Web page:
Transmission of rabies virus from an organ donor to four transplant recipients

Arjun Srinivasan, Elizabeth C. Burton, Matthew J. Kuehnert, Charles Rupprecht, William L. Sutker, Thomas Ksiazek, Christopher D. Paddock, Jeannette Guarner, Wun Ju Shieh, Cynthia Goldsmith, Cathleen A. Hanlon, James Zoretic, Bernard Fischbach, Michael Niezgoda, Waleed H. El-Feky, Lillian Orciari, Edmund Q. Sanchez, Anna Likos, Goran B. Klintmalm, Denise Cardo & 4 others James LeDuc, Mary E. Chamberland, Daniel B. Jernigan, Sherif R. Zaki

Research output: Contribution to journalArticle

326 Citations (Scopus)

Abstract

BACKGROUND: In 2004, four recipients of kidneys, a liver, and an arterial segment from a common organ donor died of encephalitis of an unknown cause. METHODS: We reviewed the medical records of the organ donor and the recipients. Blood, cerebrospinal fluid, and tissues from the recipients were tested with a variety of assays and pathological stains for numerous causes of encephalitis. Samples from the recipients were also inoculated into mice. RESULTS: The organ donor had been healthy before having a subarachnoid hemorrhage that led to his death. Encephalitis developed in all four recipients within 30 days after transplantation and was accompanied by rapid neurologic deterioration characterized by agitated delirium, seizures, respiratory failure, and coma. They died an average of 13 days after the onset of neurologic symptoms. Mice inoculated with samples from the affected patients became ill seven to eight days later, and electron microscopy of central nervous system (CNS) tissue demonstrated rhabdovirus particles. Rabies-specific immunohistochemical and direct fluorescence antibody staining demonstrated rabies virus in multiple tissues from all recipients. Cytoplasmic inclusions consistent with Negri bodies were seen in CNS tissue from all recipients. Antibodies against rabies virus were present in three of the four recipients and the donor. The donor had told others of being bitten by a bat. CONCLUSIONS: This report documenting the transmission of rabies virus from an organ donor to multiple recipients underscores the challenges of preventing and detecting transmission of unusual pathogens through transplantation.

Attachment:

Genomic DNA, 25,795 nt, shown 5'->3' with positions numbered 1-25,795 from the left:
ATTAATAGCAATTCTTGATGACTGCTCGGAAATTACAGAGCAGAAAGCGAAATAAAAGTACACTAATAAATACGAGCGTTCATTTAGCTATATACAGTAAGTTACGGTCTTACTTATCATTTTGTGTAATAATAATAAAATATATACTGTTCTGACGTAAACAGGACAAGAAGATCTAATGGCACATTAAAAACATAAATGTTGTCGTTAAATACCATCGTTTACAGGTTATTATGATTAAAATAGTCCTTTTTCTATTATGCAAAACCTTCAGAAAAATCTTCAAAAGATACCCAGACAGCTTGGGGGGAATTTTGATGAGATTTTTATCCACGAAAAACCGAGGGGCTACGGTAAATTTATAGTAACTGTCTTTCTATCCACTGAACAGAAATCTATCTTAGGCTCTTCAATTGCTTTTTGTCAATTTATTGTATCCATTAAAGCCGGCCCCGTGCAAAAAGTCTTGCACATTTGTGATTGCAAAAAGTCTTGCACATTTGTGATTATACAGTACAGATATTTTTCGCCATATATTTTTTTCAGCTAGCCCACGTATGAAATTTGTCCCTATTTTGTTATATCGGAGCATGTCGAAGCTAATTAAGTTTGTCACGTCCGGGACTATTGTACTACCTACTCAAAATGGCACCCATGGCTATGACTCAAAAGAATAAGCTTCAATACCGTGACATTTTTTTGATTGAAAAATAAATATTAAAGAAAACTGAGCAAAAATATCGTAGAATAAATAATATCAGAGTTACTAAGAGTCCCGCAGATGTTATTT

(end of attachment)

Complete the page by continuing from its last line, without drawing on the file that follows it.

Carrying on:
Original languageEnglish (US)
Pages (from-to)1103-1111
Number of pages9
JournalNew England Journal of Medicine
Volume352
Issue number11
DOIs
StatePublished - Mar 17 2005
Externally publishedYes

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Rabies virus
Tissue Donors
Encephalitis
Nerve Tissue
Viral Inclusion Bodies
Central Nervous System
Transplantation
Rhabdoviridae
Infectious Disease Transmission
Rabies
Delirium
Antibodies
Inclusion Bodies